“Could you give me some simple steps to prepare for the daily lessons? For example, should I print them out? Get them ready the night before? When and how do I prepare the learning supplies we’ll need?”
Hi, Molly! You came to the right girl. Over the years, I’ve tried just about everything and can give you my top recommendation for your situation as well as some other options to consider.
MY TOP RECOMMENDATION FOR HOMESCHOOL PLANS:
“Plan from behind”: Yup, you read that right! “Planning from behind” is a legitimate homeschool record-keeping method. In your day-planner, a notebook, or an excel spreadsheet, record your child’s accomplishments after you child does them. Jot down the school work, projects, skills, play times, chores, educational videos/ websites, conversations, experiences, and books that filled your child’s day. “Planning from behind” can be quite satisfying… and often surprising. There’s no doubt about it: your child is learning every day!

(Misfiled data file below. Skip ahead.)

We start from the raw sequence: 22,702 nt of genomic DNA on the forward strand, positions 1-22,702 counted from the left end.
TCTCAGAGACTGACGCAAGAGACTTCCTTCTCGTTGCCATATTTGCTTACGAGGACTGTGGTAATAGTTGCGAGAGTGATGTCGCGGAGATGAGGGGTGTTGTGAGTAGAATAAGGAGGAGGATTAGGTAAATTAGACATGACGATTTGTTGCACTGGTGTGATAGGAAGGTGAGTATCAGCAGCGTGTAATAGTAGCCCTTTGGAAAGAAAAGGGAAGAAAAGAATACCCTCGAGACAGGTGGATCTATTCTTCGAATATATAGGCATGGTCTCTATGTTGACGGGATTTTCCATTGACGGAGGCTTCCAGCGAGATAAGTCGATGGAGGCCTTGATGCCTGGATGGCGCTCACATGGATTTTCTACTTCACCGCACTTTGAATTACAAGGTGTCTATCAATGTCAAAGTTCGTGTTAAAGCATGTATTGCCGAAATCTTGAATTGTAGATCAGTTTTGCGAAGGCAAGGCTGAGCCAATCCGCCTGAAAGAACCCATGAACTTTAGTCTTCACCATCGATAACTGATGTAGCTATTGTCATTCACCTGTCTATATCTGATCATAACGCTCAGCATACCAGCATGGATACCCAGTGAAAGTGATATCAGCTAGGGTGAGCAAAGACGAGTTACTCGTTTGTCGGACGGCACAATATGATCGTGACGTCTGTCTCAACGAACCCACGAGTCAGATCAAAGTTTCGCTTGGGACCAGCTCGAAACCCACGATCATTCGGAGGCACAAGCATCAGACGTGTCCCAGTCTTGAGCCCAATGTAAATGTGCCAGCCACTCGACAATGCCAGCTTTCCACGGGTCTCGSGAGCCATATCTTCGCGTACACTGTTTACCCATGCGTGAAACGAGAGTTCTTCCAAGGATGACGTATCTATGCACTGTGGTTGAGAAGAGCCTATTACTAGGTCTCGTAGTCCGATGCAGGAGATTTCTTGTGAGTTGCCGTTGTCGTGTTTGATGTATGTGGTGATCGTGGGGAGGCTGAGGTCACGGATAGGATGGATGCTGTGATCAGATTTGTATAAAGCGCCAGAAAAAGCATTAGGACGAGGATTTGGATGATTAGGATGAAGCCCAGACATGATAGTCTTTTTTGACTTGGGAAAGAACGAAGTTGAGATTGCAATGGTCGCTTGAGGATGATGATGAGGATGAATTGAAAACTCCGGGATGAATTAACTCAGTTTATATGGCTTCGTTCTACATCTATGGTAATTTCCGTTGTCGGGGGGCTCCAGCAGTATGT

Planning from behind gives you the flexibility to cope with your child’s needs and interests, your school’s plans, and the many unknowns/ changes. It also allows you to take advantage of the wonderful resources that keep popping up! If you like spontaneity and flexibility – or if you simply don’t have the capacity to create lesson plans right now – this may be a great fit for you.
MY TOP RECOMMENDATION FOR MORE DETAILED HOMESCHOOL PLANS:
Make a general plan for the next two weeks.
Will your student do work assigned by school or do a unit study that you design?? Would you rather follow a block-schedule concept that provides lots of space for playing, exploration, and rest? It’s helpful to have an idea of the general shape of things.
Then, plan the specifics one day ahead.
The reason I recommend daily planning is because you and your child (and the whole world, for that matter) are changing, adjusting, and transitioning every day and I don’t want you to get discouraged when a week’s worth of highly detailed plans is scrambled by changing circumstances. Even under normal circumstances, I recommend holding lesson plans loosely so that you can adjust easily to your child’s needs.